But Serge never questioned the need for socialism, and therefore did not turn away from the challenges facing the Revolution. Instead, he joined a group of Bolshevik oppositionists critical of Stalin’s leadership who organized to challenge the developing dictatorship. This group became known as the Left Opposition, with Leon Trotsky, one of the key leaders of the Russian Revolution, as its primary spokesperson. But Stalin and his bureaucratic caste had already become too powerful, and Left Oppositionists were intimidated, removed from posts, slandered in party publications, arrested, exiled, and in many cases murdered. By 1928, Trotsky was exiled, the Left Opposition was effectively silenced, and Serge, while remaining in Russia, began a time of work translating Lenin’s writings into other languages while secretly corresponding with Trotsky and other oppositionists. He was arrested by the Stalinist government on numerous occasions, and his health declined. As a writer and intellectual, Serge was well known throughout Europe, and many writers and artists petitioned for his release from detentions and, eventually, for permission to leave the Soviet Union. In 1936, he was allowed to leave, but in the process he was not allowed to bring his archives, and thousands of pages of his writings were lost.

In poor health, from 1936 to 1940 he lived in Belgium and then France. In 1940, he moved to Mexico City, Mexico, were he lived the remainder of his life until 1947, when he died at age fifty-six. He died in poverty, which is how he had lived much of his life, which had been devoted completely to the causes of truth, knowledge, working-class revolution, and socialism.

Beyond what his personal story can teach us about the commitment and dedication necessary to struggle for revolutionary change, his many works of fiction and non-fiction provide us with vivid depictions of the history of the period, and of the potential of working and poor people when they are organized and politically militant. One of them was Year One of the Russian Revolution, written in the early 1920s but first published in 1930 in France after being banned in Russia. In this powerful polemic, he passionately defends the Russian Revolution from its detractors by explaining in great detail the nearly insurmountable challenges facing the Russian revolutionaries, and defending their actions in the face of such overwhelming obstacles. In 1937, after escaping Stalin’s Soviet Union, he published From Lenin to Stalin. In this concise, detailed book, he chronicles the degeneration of the Russian Revolution from its beginnings in 1917 to the destruction of the Spanish revolutionaries in the Spanish Civil War that began in 1936. He weaves personal experiences of repression into the larger historical chronology to paint a heartbreaking picture of the decline of the Bolshevik revolution and the rise of Stalin’s counterrevolutionary dictatorship. Serge’s novels painted vivid portraits of revolutionary struggles and betrayals. To mention only two, Birth of Our Power, published in 1931 (once again in France because it was banned in Stalin’s Soviet Union), he describes the birth of workers’ power in two revolutionary cities in 1917 – Barcelona, Spain, and Petrograd, Russia. The novel captures the idealism, the heroism, the collective consciousness and collective power of the working classes, along with the tragic struggle and suffering that came along with these momentous events. The Case of Comrade Tulayev is a novel of the 1930s, conveying not only the terror of the Stalinist purge trials, but also their reach beyond the Soviet Union.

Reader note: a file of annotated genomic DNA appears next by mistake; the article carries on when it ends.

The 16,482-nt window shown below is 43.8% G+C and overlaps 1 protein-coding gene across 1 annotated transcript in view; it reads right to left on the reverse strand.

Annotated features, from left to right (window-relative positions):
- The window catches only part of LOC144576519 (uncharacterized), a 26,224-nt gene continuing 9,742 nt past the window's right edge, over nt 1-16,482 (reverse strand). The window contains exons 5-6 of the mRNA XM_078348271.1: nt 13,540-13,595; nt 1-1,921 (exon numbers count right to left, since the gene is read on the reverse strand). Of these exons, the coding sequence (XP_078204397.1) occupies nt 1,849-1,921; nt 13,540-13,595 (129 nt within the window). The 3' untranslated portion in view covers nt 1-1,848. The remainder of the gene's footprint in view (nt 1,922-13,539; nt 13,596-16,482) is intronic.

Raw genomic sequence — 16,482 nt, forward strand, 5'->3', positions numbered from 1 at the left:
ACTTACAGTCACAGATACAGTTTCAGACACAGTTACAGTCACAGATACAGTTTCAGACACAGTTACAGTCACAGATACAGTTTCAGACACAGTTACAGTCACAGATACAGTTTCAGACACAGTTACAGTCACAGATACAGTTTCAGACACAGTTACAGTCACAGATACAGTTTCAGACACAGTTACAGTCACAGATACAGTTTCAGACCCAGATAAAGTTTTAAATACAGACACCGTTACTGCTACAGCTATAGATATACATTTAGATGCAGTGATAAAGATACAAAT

On his birthday, December 30, let’s remember Victor Serge, a lifelong revolutionary. His life and struggles can serve as a model and an inspiration for those of us who aspire to change the world. And his writings can supply us with inspiration and much practical knowledge about the successes and failures of those who have come before us in attempting to do so.